Jared Walsh Excited to Return to Form After Thoracic Outlet Syndrome Surgery

Hand weakness, impaired circulation, pain and tightness in the neck, arms, and shoulders: while Jared Walsh, first baseman for the Los Angeles Angels, first started experiencing symptoms related to thoracic outlet syndrome (TOS) in 2019, he didn’t want to let them interrupt his game. So he played on. He tried to keep his symptoms under wraps. And not only did he succeed, but he thrived.

Walsh came a long way in baseball; he rose from a 39th round pick in 2015 to an unbelievable year in 2020, followed by an (even more) unbelievable year in 2021. He hit 29 home runs, 34 doubles, and 98 RBIs throughout 144 games, earning .277/.340/.509. His top-tier play earned him a part on the All-Star squad alongside stars like Shohei Ohtani and Mike Trout.

Walsh’s Comeback 

But, shares Rhett Bollinger on MLB News, Walsh couldn’t run from his injury forever. After his All-Star year, his symptoms worsened. Playing in games aggravated his injury. He could feel pulsing from his neck and shoulder through his fingertips—and it just seemed to be growing worse. This even followed him in his game, with his stats significantly reduced—almost halved—from his All-Star season. 

By the middle of 2022, Walsh knew something needed to change. His injury officially pulled him out of the season; he underwent surgery to address his TOS in September 2022. The rib that was removed now sits in a jar at his house! 

In the offseason, he rehabbed to prepare for the coming 2023 season. While he knows that there is still work to be done, Walsh believes that he can work back to his All-Star form—and help bring the Angels to victory this year.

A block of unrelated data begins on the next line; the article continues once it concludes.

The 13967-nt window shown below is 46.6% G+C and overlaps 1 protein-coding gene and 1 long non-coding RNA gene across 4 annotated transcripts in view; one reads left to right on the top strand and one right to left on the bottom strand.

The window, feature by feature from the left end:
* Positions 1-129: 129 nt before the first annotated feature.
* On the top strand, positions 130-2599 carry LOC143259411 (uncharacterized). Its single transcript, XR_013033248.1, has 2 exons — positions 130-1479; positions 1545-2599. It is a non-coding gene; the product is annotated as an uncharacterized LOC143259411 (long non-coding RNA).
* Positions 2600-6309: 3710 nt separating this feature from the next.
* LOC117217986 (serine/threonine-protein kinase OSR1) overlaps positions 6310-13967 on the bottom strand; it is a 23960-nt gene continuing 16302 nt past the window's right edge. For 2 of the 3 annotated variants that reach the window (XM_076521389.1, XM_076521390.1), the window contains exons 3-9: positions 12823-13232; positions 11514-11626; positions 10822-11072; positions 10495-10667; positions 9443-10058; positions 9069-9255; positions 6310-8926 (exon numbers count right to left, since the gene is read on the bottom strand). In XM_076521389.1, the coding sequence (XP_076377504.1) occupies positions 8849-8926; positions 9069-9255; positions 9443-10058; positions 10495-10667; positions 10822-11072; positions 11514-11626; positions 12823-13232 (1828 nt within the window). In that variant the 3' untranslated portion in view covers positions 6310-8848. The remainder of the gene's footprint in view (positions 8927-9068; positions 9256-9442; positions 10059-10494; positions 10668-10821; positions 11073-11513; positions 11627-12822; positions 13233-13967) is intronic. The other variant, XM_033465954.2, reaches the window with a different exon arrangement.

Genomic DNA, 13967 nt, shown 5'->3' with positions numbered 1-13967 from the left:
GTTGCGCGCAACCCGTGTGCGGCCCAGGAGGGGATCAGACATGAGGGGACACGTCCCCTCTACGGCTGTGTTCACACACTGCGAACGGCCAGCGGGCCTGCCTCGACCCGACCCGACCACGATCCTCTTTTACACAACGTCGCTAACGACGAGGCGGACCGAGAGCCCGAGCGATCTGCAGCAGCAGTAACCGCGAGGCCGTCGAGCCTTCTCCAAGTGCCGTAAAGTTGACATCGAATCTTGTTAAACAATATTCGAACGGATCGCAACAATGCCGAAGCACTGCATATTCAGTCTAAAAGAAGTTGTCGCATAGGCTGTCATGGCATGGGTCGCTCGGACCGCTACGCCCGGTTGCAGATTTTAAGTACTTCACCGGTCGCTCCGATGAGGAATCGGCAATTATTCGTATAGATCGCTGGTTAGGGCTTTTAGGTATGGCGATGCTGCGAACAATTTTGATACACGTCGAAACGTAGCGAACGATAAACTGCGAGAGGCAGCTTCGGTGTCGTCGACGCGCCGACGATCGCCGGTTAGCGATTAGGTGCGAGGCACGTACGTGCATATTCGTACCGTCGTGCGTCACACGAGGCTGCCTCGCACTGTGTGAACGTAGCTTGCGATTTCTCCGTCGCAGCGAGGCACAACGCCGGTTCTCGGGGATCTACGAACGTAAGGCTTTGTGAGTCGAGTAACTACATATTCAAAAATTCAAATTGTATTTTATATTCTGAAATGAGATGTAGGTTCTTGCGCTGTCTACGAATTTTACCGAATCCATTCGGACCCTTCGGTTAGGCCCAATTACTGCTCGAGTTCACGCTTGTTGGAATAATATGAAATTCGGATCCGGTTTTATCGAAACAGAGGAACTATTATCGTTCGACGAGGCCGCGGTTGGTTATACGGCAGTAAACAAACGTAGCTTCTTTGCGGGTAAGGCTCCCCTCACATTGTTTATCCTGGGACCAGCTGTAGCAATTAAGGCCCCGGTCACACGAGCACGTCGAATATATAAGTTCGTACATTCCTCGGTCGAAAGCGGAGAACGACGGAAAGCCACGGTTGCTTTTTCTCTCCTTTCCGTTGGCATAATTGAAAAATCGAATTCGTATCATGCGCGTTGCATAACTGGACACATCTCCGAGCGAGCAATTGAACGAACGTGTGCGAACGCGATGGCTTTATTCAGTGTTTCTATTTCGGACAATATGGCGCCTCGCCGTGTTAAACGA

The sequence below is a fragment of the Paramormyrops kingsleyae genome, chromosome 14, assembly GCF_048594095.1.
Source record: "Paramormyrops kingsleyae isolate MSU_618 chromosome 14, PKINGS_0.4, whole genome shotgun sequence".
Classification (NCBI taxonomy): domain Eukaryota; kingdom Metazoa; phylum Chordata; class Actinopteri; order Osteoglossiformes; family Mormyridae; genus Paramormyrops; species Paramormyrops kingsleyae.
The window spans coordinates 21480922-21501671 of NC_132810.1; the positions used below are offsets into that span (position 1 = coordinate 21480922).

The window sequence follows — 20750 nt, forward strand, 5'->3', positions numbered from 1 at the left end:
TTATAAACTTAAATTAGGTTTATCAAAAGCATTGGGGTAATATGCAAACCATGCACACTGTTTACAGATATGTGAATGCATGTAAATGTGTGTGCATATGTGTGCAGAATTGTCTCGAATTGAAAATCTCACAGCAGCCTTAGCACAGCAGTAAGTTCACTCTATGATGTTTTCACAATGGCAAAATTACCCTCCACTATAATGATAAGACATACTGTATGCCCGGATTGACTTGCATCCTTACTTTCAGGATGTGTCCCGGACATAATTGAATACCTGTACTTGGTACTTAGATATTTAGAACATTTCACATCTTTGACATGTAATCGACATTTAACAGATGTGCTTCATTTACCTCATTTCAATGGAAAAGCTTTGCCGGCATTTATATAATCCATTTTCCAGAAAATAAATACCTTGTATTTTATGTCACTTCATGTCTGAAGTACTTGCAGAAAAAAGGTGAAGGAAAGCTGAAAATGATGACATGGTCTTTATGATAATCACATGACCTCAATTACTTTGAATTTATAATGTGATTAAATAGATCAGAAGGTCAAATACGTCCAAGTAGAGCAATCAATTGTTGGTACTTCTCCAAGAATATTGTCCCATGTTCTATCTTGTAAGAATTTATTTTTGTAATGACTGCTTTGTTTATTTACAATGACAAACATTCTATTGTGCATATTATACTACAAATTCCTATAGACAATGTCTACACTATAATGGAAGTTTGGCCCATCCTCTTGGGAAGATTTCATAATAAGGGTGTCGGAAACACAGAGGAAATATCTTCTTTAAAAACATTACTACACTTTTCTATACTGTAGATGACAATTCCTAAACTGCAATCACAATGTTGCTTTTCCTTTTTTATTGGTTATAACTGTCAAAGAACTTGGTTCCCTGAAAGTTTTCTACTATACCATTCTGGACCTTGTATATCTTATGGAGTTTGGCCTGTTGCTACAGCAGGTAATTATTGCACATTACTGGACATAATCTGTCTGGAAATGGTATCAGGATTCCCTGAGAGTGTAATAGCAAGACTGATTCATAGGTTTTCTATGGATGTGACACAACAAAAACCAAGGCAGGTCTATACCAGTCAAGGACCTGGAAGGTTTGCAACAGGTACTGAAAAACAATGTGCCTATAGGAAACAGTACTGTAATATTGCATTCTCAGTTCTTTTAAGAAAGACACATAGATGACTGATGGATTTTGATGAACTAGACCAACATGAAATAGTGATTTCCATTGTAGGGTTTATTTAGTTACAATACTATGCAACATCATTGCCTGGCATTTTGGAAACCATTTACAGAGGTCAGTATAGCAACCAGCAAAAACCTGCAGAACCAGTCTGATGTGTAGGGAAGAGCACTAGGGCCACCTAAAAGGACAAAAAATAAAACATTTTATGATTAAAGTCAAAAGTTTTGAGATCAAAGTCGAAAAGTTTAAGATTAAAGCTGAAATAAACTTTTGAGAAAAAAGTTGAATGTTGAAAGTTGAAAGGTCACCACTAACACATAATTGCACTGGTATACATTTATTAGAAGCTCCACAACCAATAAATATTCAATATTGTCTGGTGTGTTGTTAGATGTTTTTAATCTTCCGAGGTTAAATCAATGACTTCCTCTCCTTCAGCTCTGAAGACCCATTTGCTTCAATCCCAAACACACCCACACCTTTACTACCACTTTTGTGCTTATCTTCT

What is Thoracic Outlet Syndrome (TOS)? 

Thoracic outlet syndrome refers to a group of disorders that occur when nerves and blood vessels in the lower neck and upper chest are compressed, injured, or irritated. This area is called the thoracic outlet, hence the name of the syndrome. There are three main forms of TOS: arterial, venous, and neurogenic. Neurogenic is the most common form, accounting for 95% of cases. Thoracic outlet syndrome is more common in females, athletes, and those between 20-50 years old. Causes include anatomical defects (such as having an extra rib), old fractures or bone/tissue abnormalities, pregnancy, car accidents, or repetitive injuries from job or sports-related activities. 

Symptoms of thoracic outlet syndrome may include: 

  • Weakened grip
  • Numbness, tingling, or pain in the neck, shoulder, hand, or arm
  • Bluish discoloration of the hand
  • Arm pain and swelling 
  • Blood clots in veins in the upper part of your body
  • Cold fingers, hands, or arms
  • Arm fatigue with activity

In many cases, thoracic outlet syndrome cannot be prevented. However, it is treatable with physical therapy and pain medication. Patients may also utilize thrombolytic medications for blood clots or surgery in extreme cases where other treatments are ineffective.

Jessica Lynn

Jessica Lynn

Jessica Lynn has an educational background in writing and marketing. She firmly believes in the power of writing in amplifying voices, and looks forward to doing so for the rare disease community.

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